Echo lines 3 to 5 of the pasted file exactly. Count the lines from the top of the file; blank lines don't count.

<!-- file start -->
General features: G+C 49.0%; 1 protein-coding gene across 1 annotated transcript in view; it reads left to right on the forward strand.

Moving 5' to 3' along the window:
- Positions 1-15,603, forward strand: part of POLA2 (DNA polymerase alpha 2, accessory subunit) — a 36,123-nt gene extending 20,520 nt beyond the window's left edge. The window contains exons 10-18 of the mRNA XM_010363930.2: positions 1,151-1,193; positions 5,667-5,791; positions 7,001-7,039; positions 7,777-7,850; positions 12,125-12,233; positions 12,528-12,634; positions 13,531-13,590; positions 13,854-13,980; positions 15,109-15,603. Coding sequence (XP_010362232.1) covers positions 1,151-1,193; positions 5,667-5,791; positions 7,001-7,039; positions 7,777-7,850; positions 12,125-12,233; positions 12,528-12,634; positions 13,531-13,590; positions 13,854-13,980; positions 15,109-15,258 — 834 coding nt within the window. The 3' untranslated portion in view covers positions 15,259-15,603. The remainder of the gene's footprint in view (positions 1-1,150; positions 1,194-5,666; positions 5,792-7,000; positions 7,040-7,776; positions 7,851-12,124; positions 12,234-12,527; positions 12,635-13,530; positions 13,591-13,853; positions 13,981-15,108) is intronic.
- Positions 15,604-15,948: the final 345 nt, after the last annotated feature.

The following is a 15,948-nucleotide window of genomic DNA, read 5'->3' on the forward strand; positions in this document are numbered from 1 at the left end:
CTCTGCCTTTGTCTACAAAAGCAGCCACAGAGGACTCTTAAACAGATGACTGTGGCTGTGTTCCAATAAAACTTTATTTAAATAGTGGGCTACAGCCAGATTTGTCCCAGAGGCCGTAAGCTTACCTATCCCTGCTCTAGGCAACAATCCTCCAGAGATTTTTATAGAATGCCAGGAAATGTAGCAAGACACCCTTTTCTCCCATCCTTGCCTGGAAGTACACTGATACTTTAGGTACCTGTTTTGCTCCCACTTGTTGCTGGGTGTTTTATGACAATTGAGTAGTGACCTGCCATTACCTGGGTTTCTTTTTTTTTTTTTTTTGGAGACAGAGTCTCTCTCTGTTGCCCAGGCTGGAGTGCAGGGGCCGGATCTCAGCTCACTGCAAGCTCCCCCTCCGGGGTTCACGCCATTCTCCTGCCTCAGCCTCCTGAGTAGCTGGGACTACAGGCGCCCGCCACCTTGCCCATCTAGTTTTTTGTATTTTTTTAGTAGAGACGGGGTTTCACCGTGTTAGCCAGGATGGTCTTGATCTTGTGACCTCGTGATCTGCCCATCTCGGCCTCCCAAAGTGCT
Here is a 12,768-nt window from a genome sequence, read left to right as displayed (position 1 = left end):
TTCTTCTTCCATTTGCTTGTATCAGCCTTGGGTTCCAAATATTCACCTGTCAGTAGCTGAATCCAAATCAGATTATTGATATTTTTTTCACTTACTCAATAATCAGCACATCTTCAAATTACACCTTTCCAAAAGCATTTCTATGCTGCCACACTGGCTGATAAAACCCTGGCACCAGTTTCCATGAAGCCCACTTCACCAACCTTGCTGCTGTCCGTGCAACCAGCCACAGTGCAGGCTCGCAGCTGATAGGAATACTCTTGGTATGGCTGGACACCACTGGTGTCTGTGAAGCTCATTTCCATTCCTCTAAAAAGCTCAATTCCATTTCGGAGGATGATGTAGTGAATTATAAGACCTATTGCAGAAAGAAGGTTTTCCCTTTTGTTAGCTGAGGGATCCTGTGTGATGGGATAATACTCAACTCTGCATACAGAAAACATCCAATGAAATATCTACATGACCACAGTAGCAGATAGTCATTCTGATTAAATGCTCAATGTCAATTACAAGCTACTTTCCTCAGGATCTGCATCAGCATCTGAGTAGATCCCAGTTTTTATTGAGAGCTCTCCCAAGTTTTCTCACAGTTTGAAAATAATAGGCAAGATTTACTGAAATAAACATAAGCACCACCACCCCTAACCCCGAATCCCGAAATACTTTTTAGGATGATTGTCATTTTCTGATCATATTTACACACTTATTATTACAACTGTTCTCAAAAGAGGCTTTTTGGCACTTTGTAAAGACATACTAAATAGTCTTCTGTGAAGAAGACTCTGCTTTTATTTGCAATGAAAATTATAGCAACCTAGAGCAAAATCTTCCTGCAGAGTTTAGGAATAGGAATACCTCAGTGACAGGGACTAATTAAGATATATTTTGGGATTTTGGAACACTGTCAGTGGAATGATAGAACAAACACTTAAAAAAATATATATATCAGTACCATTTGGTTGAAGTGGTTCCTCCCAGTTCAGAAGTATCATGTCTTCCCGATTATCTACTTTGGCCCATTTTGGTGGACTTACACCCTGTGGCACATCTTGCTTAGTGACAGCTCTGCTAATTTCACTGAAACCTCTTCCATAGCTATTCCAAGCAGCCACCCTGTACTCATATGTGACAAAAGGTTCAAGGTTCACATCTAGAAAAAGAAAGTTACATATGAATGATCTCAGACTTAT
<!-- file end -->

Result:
- Positions 1-15,603, forward strand: part of POLA2 (DNA polymerase alpha 2, accessory subunit) — a 36,123-nt gene extending 20,520 nt beyond the window's left edge. The window contains exons 10-18 of the mRNA XM_010363930.2: positions 1,151-1,193; positions 5,667-5,791; positions 7,001-7,039; positions 7,777-7,850; positions 12,125-12,233; positions 12,528-12,634; positions 13,531-13,590; positions 13,854-13,980; positions 15,109-15,603. Coding sequence (XP_010362232.1) covers positions 1,151-1,193; positions 5,667-5,791; positions 7,001-7,039; positions 7,777-7,850; positions 12,125-12,233; positions 12,528-12,634; positions 13,531-13,590; positions 13,854-13,980; positions 15,109-15,258 — 834 coding nt within the window. The 3' untranslated portion in view covers positions 15,259-15,603. The remainder of the gene's footprint in view (positions 1-1,150; positions 1,194-5,666; positions 5,792-7,000; positions 7,040-7,776; positions 7,851-12,124; positions 12,234-12,527; positions 12,635-13,530; positions 13,591-13,853; positions 13,981-15,108) is intronic.
- Positions 15,604-15,948: the final 345 nt, after the last annotated feature.

The following is a 15,948-nucleotide window of genomic DNA, read 5'->3' on the forward strand; positions in this document are numbered from 1 at the left end: